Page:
It was last week when the MGA formally announced its new Anti-Money Laundering Supervisory Unit. The move has followed the territory’s recent adoption of the European Union’s own Fourth Anti-Money Laundering Directive, which was first revealed in December last year.
The AML Supervisory Unit is reportedly in full operation, and will henceforth conduct both off-site and on-site inspections of the MGA’s licensees. Some of these inspections will also be carried out in conjunction with the Maltese Financial Intelligence Analysis Unit (FIAU). The MGA has noted that its AML supervisory plan for this year includes numerous on-site visits to both its online and land-based gambling licensees.
MGA Licensees May Have Mafia Links
While the new unit has been in the pipelines for some time now, its launch has come just a day after the MGA began an in-depth probe into the operations of its Italian iGaming licensees. The investigation has come as a response to the arrest of Italy’s ‘Betting King’ this month, along with his MGA-licensed brand’s reported links to the Mafia.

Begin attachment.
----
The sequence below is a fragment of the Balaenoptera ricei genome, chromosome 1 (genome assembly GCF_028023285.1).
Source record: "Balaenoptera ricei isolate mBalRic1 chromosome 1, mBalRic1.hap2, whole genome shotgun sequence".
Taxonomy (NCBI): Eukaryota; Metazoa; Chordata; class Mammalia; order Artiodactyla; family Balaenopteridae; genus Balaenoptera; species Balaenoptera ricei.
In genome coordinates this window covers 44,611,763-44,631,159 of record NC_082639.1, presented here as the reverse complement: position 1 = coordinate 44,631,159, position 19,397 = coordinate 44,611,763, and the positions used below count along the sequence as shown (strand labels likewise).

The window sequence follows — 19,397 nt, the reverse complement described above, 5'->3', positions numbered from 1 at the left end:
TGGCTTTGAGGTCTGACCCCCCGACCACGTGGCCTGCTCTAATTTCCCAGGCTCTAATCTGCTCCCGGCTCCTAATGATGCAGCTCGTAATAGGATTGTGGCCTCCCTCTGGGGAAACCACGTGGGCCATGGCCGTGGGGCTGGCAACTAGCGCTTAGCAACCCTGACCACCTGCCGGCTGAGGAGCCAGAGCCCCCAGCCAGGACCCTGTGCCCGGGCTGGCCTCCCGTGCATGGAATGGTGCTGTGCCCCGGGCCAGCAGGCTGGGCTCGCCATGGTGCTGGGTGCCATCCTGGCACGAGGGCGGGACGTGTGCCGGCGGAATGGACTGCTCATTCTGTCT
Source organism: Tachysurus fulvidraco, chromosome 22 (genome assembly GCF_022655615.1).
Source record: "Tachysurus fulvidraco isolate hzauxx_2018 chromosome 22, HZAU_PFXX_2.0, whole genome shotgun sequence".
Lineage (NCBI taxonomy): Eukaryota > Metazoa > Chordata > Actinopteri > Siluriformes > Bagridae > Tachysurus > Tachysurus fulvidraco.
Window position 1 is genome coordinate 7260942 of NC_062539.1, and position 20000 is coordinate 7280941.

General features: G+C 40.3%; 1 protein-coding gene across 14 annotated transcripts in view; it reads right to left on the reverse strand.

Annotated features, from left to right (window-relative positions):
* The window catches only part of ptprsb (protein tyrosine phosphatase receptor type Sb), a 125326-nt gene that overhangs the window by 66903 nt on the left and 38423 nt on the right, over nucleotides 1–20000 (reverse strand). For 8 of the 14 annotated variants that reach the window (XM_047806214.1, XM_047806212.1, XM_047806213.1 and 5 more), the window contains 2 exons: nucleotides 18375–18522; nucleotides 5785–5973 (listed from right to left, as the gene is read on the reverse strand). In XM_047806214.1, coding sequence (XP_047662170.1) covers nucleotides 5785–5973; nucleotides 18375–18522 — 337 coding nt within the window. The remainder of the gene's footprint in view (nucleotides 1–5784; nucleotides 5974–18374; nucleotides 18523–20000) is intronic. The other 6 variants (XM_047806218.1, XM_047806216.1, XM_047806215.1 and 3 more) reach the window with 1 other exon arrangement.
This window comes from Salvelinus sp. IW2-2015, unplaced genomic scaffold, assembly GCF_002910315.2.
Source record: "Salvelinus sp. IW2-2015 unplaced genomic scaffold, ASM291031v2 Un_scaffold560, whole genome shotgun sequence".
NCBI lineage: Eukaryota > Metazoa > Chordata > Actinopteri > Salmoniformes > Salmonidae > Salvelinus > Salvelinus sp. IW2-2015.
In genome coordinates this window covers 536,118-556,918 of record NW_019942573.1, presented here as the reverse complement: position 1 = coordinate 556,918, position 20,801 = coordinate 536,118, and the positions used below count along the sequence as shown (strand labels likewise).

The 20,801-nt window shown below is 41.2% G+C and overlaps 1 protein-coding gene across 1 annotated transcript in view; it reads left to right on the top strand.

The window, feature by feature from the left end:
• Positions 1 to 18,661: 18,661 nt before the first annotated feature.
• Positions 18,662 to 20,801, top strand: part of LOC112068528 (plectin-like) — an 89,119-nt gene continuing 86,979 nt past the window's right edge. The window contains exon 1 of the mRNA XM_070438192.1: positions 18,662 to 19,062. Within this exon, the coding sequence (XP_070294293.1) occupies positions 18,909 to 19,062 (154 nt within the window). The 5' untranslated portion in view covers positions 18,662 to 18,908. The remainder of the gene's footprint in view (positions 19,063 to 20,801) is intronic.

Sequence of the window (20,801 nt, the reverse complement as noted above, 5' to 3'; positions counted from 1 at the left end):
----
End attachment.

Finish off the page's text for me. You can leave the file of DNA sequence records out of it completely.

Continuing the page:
Malta’s gambling industry brings in around 12% of the nation’s gross domestic earnings each year, explaining why the MGA is concerned about reports of its Italian license holders being linked to organised crime syndicates. Last month, the authority pushed back against allegations by the Italian Anti-Mafia Commission that it was not doing enough to help stop Mafia-linked illicit gambling activities.
Authority Launches Italian Probe
Last week, Executive Chairman of the MGA Joseph Cushieri noted that he wanted improved collaboration with Italy’s authorities, promising that his organisation had stepped up its efforts to conduct checks against Italian firms. Officials in Malta have claimed that these investigations are only the first step in a widespread crackdown on any illegal activities by Italian licensees.
Just days ago, Italian gaming news outlet Agimeg also issued a report stating that the MGA had issued letters to seven of its Italian license holders. According to the report, the MGA has demanded formal responses from these firms to twenty questions, including questions on the operators’ anti-money laundering protocols.